... Universities play a key role in equipping students with such interpersonal attitudes, knowledge and skills (Gulikers and Oonk, 2019;Hernández-Barco et al., 2020;Thomas, 2009;Wiek et al., 2011). Project-based learning approaches have been demonstrated to develop students' key competencies in sustainability in general (Azeiteiro et al., 2015;Barth, 2015;Wiek et al., 2014) and interpersonal competence in particular (Birdman et al., 2020;Blumenfeld et al., 1991;Brundiers et al., 2010;Brundiers and Wiek, 2013), in both, graduate (Konrad et al., 2020;Molderez and Fonseca, 2018;Oxenswärdh and Persson-Fischier, 2020;Soini et al., 2019) and undergraduate courses (Caniglia et al., 2016;Skinner et al., 2016). Despite these findings, project-based learning for interpersonal competence development is still in need of further exploration (Earl et al., 2018). ...
Article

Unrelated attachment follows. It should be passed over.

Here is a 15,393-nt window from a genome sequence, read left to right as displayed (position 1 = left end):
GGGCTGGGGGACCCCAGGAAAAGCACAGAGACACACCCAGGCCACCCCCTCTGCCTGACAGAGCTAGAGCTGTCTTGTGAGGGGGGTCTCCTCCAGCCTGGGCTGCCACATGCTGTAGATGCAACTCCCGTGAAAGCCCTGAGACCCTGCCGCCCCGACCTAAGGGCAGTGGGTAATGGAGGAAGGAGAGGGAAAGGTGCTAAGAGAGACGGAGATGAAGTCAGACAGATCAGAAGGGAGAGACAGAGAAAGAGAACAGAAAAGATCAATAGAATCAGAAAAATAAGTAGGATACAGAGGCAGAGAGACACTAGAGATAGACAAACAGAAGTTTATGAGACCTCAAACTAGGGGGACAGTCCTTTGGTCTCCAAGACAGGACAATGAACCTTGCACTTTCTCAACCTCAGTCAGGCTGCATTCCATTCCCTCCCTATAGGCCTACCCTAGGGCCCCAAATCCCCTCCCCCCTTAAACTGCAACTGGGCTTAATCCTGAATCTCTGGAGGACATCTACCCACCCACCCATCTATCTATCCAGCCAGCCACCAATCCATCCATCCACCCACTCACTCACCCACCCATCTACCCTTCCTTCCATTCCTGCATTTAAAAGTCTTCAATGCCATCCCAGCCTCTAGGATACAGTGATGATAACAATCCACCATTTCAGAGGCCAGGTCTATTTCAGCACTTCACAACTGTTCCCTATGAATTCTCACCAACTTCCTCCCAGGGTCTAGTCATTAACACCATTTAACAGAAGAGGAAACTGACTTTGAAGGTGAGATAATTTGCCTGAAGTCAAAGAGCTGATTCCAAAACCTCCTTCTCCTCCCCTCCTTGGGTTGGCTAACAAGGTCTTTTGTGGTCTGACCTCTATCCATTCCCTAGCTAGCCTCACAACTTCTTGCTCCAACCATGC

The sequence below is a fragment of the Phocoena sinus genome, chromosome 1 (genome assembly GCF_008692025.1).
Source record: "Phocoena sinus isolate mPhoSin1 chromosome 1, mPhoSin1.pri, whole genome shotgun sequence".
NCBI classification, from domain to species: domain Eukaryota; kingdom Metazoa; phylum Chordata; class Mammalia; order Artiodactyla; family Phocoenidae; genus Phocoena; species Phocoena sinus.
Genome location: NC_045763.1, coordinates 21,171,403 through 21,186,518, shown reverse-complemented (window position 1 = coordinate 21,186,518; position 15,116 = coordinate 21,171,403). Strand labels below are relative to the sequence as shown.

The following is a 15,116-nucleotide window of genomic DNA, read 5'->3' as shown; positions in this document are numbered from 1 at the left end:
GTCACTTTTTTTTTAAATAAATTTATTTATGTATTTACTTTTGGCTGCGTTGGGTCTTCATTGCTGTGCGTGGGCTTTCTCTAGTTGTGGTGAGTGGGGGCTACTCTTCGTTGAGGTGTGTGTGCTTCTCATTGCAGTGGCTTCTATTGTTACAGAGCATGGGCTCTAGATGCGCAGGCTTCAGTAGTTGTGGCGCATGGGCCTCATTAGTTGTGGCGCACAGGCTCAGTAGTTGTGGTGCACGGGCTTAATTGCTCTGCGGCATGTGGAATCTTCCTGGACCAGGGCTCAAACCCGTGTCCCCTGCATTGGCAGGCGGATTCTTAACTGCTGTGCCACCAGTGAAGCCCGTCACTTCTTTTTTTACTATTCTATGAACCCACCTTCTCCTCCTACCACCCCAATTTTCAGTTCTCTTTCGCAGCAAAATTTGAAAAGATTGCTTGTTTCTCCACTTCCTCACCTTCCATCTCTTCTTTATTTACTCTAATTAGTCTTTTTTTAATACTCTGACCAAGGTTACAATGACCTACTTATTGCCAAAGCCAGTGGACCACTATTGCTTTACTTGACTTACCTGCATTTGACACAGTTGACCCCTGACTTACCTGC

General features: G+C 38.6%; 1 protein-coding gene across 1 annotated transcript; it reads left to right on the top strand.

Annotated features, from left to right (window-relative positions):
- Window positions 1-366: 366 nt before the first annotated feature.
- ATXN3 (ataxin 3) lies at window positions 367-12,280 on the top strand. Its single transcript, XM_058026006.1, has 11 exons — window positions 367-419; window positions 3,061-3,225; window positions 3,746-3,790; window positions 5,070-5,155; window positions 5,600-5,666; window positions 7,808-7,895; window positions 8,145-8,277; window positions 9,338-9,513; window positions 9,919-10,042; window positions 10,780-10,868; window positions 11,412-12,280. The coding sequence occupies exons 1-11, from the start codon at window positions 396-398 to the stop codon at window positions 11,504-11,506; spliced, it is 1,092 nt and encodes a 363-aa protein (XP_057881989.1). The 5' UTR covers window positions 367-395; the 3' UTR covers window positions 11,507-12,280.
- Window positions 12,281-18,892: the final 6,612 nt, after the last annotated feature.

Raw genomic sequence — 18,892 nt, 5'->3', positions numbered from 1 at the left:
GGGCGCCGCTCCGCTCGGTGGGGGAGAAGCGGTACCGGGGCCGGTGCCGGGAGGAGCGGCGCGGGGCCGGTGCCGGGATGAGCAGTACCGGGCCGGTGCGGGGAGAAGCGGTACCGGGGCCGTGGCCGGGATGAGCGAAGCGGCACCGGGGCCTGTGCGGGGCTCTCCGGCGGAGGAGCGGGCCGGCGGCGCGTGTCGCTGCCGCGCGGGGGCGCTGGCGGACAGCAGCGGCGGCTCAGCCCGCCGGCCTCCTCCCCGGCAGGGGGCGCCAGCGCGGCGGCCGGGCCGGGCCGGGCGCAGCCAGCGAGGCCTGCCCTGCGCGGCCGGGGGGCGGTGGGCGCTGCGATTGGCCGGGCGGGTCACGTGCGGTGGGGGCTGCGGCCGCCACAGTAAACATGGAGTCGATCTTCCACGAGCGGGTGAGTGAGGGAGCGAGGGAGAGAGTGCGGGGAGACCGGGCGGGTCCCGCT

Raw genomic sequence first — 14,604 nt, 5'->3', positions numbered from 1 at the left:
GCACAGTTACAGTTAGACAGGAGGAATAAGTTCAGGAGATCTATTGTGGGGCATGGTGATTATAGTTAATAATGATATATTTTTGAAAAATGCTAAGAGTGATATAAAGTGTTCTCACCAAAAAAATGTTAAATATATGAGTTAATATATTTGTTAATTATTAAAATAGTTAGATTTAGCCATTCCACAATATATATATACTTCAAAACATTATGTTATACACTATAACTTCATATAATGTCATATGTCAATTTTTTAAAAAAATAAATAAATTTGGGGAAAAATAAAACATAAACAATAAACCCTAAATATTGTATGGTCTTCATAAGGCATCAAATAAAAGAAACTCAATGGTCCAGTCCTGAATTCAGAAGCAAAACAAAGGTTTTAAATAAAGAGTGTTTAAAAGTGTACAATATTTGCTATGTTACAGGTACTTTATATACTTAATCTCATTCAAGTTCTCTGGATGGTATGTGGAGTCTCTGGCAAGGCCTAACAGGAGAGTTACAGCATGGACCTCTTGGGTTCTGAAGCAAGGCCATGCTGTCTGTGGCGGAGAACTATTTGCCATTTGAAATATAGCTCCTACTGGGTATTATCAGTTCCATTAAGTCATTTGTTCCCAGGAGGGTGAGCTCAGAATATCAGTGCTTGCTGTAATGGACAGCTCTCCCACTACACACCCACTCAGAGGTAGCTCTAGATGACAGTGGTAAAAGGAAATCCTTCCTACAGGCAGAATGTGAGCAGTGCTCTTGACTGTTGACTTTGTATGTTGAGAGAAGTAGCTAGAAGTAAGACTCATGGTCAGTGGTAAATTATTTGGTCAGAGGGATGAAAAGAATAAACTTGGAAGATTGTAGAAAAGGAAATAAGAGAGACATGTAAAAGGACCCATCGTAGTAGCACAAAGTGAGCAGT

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Purpose For professional sustainability work, graduates need to be able to work in teams and collaborate with stakeholders; in other words, they need to have developed interpersonal competence. There is growing evidence that project-based sustainability courses facilitate interpersonal competence development. However, research so far has focused on single case studies and on assessing learning outcomes. The purpose of this study is to deepen the understanding of how graduate students learn interpersonal competence in project-based sustainability courses. Design/methodology/approach This study adopts a multi-case study approach triangulating observations, semi-structured interviews and focus groups supported by Photovoice method. A comparison of three project-based sustainability courses in graduate programs at universities in the USA, Germany, Switzerland and Spain is conducted to gain generalizable insights on how interpersonal competence can be developed through project-based sustainability courses. Findings Receiving inputs, experiencing, reflecting and experimenting are four learning processes supportive of interpersonal competence development. Interpersonal attitudes seem to be mostly learned through a combination of experiencing and reflecting, followed by experimenting; not surprisingly, interpersonal knowledge is mostly developed through a combination of receiving inputs, experiencing and (collective) reflection; and interpersonal skills seem to be mostly learned through a combination of receiving inputs and experimenting, or, more directly, experiencing and experimenting. Practical implications These findings support the unique learning opportunities offered through project-based sustainability courses and can help instructors to better facilitate students’ development of interpersonal competence. Originality/value The value of this study is three-fold: (i) it provides a comprehensive picture of interpersonal competence, including attitudes, knowledge, and skills; (ii) it spells out specific teaching and learning processes; and (iii) it links these to specific interpersonal competence facets and components.